METERON SUPVIS Justin: an astronaut in space and a robot on Earth working together

The METERON SUPVIS experiments – a collaboration between DLR and ESA – demonstrate the control of intelligent robots on planetary surfaces by astronauts in orbit. Rollin' Justin at the DLR Institute of Robotics and Mechatronics in Oberpfaffenhofen receives its instructions from a tablet computer on the International Space Station ISS. When performing its tasks, Justin must act autonomously and use its local and artificial intelligence to decide on how individual workings steps can be carried out. The local intelligence of the humanoid robot enables the astronauts to command a wide range of reconnaissance, construction and maintenance activities. This type of human-machine interaction makes the robot the 'work colleague' of the astronaut. The interaction uses the European 'Multipurpose End to End Robotic Network' (METERON) on the ISS.

Three ISS experiments are planned using METERON SUPVIS Justin. ESA astronaut Paolo Nespoli and NASA astronauts Randy Bresnik and Jack Fischer successfully carried out two experiments in August 2017. Alexander Gerst will perform the third ISS experiment in the second half of 2018. He will control Rollin' Justin 'on site' to extend the simulated construction of a planetary infrastructure by adding new components. These complex tasks will demonstrate the usability of the new technology and provide solutions for commanding autonomous robots during space missions.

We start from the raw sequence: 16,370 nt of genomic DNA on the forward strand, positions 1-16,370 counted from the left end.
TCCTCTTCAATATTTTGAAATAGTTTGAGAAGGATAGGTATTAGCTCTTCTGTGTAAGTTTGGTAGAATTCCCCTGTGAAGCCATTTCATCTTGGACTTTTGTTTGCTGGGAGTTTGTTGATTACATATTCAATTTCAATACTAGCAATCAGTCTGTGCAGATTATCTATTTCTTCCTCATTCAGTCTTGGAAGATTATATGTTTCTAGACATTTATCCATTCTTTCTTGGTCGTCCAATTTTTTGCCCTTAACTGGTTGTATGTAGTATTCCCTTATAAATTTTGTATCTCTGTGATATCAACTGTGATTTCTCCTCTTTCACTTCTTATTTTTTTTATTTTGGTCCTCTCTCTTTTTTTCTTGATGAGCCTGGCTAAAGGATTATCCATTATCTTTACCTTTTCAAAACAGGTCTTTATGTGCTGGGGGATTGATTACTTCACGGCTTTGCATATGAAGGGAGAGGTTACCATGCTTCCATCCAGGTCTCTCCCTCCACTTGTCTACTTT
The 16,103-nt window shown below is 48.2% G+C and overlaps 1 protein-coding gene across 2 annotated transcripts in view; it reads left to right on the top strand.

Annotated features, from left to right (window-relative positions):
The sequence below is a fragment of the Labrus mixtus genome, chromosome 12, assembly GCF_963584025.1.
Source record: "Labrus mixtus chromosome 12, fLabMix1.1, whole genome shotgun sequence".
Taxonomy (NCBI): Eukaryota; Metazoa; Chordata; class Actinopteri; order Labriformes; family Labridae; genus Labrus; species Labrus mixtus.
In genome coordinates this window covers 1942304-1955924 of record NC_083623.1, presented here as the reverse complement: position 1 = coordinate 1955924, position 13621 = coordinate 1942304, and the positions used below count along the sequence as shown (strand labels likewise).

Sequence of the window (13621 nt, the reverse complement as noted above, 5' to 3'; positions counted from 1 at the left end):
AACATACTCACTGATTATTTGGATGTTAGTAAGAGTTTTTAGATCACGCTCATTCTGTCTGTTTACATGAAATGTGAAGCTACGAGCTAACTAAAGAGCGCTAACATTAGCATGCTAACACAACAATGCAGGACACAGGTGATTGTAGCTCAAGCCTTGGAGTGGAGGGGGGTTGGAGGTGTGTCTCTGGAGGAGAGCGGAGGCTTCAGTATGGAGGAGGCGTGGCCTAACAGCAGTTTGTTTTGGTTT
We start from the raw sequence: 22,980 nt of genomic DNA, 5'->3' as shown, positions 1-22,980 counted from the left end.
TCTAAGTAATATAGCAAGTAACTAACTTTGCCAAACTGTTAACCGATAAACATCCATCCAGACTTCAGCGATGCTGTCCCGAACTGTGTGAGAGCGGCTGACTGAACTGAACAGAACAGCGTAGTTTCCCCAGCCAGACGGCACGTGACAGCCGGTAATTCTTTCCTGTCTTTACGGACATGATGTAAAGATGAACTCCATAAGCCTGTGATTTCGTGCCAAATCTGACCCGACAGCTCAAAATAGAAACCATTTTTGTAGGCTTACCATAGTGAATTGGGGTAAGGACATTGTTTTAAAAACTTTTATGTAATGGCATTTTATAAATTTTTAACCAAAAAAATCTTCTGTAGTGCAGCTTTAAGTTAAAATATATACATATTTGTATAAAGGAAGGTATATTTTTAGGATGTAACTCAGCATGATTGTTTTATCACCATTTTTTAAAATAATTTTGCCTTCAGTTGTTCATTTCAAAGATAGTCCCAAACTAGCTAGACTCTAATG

One application on Earth is future industrial production, which requires close cooperation between information technologies, automation technology, robotics and humans. Robots and humans must be able to work together safely and reliably.


Elke Heinemann

Digital Communications
German Aerospace Center (DLR)
Corporate Communications
Linder Höhe, 51147 Cologne
Tel: +49 2203 601-1852

Volker Schmid

ISS Specialist Group Leader, Head of the Cosmic Kiss Mission
German Aerospace Center (DLR)
German Space Agency at DLR
Science and Exploration
Königswinterer Straße 522-524, 53227 Bonn

Martin Fleischmann

German Aerospace Center (DLR)
German Space Agency at DLR
Communications & Media Relations
Königswinterer Straße 522-524, 53227 Bonn
Tel: +49 228 447-120